Both Mayors are acting and holding courts -- and Richmond is thus suffering from a dual government, which, in this case, is worse than no government at all.

Chahoon has his headquarters in the Lower Station House, where the military guard in Ellyson's headquarters are at the City Hall. Ellyson's police patrol the city.

P.S. -- We expected to give in this issue the occurrences of Saturday attending the contest of the contending parties in Richmond, but in consequence of an accident on the Railroad the cars did not arrive till we had gone to press, and we were thus prevented from receiving the news of Saturday in time. The mail which was delayed by this accident contained another letter from our Richmond correspondent which we regret did not arrive in time to be used.

The Republican Conference
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Summary: Reported on the Republican conference for the re-organization of their party. Claimed that the Conservative party was the only party fit to take control of the State and ensure unanimous consent among Virginians.
Full Text of Article:

In last week's issue, we noticed the fact that a meeting of Republicans was held in Richmond to re-organize their party in this State. -- In speaking of that meeting, the Dispatch says:

"The recent demonstration in this city, produced by a galvanic battery brought from Washington, was out of time and out of order. Its main efficacy was to galvanize Porter into the semblance of life without benefitting the health or improving the strength of anybody else concerned."

It was a movement, says that journal, "to abolish the triumphant party and divide the State between two other parties -- neither of which the people at this time have any idea of joining.

The effort will fail. The State is not ready to embroil itself in national parties. It has to take care of its physical interests now, and to use all its influence to suppress political disturbance and prevent the division of the State upon a line of color and race. It is essential to our prosperity that there should be no such division. It would alienate labor from capital, and cause fresh disturbance in domestic industry to the serious injury of the State.

The Conservative party is calm and collected, and will yet hold the reins for some time. -- That party alone can preserve order and repress sectional discord. It alone can expedite the recovery of the prosperity of the State. -- The Government that it will organize will command respect and confidence at home and abroad, and secure their good effects to the people of Virginia. No party that can at this time take its place can do this. Therefore it is a matter of vital importance that the Conservative party should stand firm and hold the State under its control. The people know it, and are determined, with extraordinary unanimity, that this shall be done.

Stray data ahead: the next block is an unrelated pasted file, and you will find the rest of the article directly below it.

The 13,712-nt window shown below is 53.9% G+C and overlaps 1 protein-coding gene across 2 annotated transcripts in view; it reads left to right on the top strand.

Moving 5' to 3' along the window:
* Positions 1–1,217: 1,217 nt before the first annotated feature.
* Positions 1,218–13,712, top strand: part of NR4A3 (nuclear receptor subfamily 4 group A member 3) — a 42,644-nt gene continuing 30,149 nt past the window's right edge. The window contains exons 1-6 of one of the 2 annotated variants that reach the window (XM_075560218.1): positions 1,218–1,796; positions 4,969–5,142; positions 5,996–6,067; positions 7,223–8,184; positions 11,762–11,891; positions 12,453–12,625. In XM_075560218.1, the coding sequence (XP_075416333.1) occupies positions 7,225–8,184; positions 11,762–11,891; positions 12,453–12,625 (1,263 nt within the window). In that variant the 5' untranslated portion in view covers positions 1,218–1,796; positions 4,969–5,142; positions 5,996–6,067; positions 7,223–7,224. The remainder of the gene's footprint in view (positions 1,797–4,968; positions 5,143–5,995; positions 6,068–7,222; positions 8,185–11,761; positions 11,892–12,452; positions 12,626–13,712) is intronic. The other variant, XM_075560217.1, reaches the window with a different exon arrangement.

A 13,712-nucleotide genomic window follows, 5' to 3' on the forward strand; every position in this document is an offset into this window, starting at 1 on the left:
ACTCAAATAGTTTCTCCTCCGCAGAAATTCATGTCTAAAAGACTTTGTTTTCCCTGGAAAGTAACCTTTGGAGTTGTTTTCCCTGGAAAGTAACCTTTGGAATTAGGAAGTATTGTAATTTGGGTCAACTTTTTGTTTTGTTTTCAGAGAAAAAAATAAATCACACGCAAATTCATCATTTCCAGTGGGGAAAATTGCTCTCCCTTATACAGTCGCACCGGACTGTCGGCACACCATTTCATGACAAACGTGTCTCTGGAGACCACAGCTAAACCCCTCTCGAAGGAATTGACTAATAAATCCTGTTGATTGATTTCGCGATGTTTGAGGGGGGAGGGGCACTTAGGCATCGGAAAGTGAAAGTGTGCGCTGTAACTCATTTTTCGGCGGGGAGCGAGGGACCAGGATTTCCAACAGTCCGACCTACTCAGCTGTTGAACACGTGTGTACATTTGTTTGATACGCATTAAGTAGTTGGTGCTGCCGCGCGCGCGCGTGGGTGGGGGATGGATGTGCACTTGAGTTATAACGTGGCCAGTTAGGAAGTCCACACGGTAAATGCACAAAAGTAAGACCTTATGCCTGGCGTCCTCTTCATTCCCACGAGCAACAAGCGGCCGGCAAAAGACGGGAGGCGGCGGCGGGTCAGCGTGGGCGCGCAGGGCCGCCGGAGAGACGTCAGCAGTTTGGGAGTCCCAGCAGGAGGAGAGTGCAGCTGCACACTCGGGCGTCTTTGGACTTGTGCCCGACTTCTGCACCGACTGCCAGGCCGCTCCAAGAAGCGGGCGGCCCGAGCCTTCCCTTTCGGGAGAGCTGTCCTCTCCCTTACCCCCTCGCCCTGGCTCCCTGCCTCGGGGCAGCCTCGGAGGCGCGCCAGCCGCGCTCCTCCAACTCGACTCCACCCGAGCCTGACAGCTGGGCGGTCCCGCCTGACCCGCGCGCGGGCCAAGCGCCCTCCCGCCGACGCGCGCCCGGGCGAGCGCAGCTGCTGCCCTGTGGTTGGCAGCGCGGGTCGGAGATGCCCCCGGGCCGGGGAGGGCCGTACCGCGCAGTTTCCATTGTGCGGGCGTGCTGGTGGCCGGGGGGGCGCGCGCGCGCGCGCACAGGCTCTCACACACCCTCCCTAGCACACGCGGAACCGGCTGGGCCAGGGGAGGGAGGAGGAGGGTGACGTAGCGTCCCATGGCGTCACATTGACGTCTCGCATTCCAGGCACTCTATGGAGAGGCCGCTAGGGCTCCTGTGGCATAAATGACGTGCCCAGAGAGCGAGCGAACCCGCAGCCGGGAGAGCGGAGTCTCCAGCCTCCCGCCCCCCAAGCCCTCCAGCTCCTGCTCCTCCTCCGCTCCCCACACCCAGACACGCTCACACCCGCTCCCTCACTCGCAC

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[No Title]
(Column 01)
Summary: Peter Independence Kurtz, "the Happy Man of Staunton," will perform his great romance, "Courtship and Disappointment."
(Names in announcement: Peter Independence Kurtz)
[No Title]
(Column 01)
Summary: J. Pinckney Killian, son of the Rev. J. Killian of South River, and Pleasant H. Clark, son of Dr. James Clark of Mt. Solon, both recently graduated from the Medical Department of the University of New York.
(Names in announcement: J. Pinckney Killian, Rev. J. Killian, Pleasant H. Clark, Dr. James Clark)
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Summary: James Carter and Miss Bettie Taylor, both of Staunton, were married on March 9th by the Rev. Mr. Williams.
(Names in announcement: James Carter, Bettie Taylor, Rev. Williams)
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Summary: Henry C. Hill and Miss Rebecca V. Crosby were married near Staunton on March 13th by the Rev. J. J. Engle.
(Names in announcement: Henry C. Hill, Rebecca V. Crosby, Rev. J. J. Engle)
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Summary: James W. Baldwin and Miss Martha A. Garber, daughter of A. J. Garber, were married in Trinity Church, Staunton, on March 15th by the Rev. J. A. Latane.
(Names in announcement: James W. Baldwin, Martha A. Garber, A. J. Garber, Rev. J. A. Latane)
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Summary: Miss Martha Hyden died suddenly near Mint Spring on March 5th. She was 61 years old.
(Names in announcement: Martha Hyden)
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Summary: Marshal Ward died at Elizabeth Furnace on March 10th. He was 22 years old. He was orphaned at a young age and lived a difficult life, yet still displayed the highest character.
(Names in announcement: Marshal Ward)